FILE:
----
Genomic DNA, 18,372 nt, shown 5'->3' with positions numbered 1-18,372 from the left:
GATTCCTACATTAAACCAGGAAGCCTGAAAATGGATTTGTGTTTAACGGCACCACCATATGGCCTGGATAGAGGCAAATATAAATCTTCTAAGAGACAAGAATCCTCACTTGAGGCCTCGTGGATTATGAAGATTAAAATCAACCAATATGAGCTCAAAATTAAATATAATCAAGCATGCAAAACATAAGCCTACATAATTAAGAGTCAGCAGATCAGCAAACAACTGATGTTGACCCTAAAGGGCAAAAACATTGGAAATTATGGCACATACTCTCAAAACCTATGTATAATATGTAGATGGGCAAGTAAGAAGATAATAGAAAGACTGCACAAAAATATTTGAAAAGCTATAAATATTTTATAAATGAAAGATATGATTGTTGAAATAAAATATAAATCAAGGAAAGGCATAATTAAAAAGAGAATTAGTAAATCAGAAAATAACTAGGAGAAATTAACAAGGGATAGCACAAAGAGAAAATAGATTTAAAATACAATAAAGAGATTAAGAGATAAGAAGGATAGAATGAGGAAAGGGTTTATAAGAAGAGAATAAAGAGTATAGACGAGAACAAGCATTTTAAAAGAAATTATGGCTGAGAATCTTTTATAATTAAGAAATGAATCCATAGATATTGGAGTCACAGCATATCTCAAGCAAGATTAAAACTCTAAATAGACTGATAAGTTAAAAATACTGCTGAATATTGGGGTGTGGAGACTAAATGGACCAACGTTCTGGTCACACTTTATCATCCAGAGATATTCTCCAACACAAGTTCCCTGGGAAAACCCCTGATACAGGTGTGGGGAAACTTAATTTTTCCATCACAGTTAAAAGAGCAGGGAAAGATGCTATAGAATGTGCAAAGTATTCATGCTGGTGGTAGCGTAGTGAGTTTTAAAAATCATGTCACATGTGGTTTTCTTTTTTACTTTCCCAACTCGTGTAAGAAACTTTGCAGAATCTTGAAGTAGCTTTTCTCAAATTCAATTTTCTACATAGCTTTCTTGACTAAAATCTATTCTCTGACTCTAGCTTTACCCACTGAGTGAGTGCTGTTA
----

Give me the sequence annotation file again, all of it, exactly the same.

Genomic DNA, 18,372 nt, shown 5'->3' with positions numbered 1-18,372 from the left:
GATTCCTACATTAAACCAGGAAGCCTGAAAATGGATTTGTGTTTAACGGCACCACCATATGGCCTGGATAGAGGCAAATATAAATCTTCTAAGAGACAAGAATCCTCACTTGAGGCCTCGTGGATTATGAAGATTAAAATCAACCAATATGAGCTCAAAATTAAATATAATCAAGCATGCAAAACATAAGCCTACATAATTAAGAGTCAGCAGATCAGCAAACAACTGATGTTGACCCTAAAGGGCAAAAACATTGGAAATTATGGCACATACTCTCAAAACCTATGTATAATATGTAGATGGGCAAGTAAGAAGATAATAGAAAGACTGCACAAAAATATTTGAAAAGCTATAAATATTTTATAAATGAAAGATATGATTGTTGAAATAAAATATAAATCAAGGAAAGGCATAATTAAAAAGAGAATTAGTAAATCAGAAAATAACTAGGAGAAATTAACAAGGGATAGCACAAAGAGAAAATAGATTTAAAATACAATAAAGAGATTAAGAGATAAGAAGGATAGAATGAGGAAAGGGTTTATAAGAAGAGAATAAAGAGTATAGACGAGAACAAGCATTTTAAAAGAAATTATGGCTGAGAATCTTTTATAATTAAGAAATGAATCCATAGATATTGGAGTCACAGCATATCTCAAGCAAGATTAAAACTCTAAATAGACTGATAAGTTAAAAATACTGCTGAATATTGGGGTGTGGAGACTAAATGGACCAACGTTCTGGTCACACTTTATCATCCAGAGATATTCTCCAACACAAGTTCCCTGGGAAAACCCCTGATACAGGTGTGGGGAAACTTAATTTTTCCATCACAGTTAAAAGAGCAGGGAAAGATGCTATAGAATGTGCAAAGTATTCATGCTGGTGGTAGCGTAGTGAGTTTTAAAAATCATGTCACATGTGGTTTTCTTTTTTACTTTCCCAACTCGTGTAAGAAACTTTGCAGAATCTTGAAGTAGCTTTTCTCAAATTCAATTTTCTACATAGCTTTCTTGACTAAAATCTATTCTCTGACTCTAGCTTTACCCACTGAGTGAGTGCTGTTA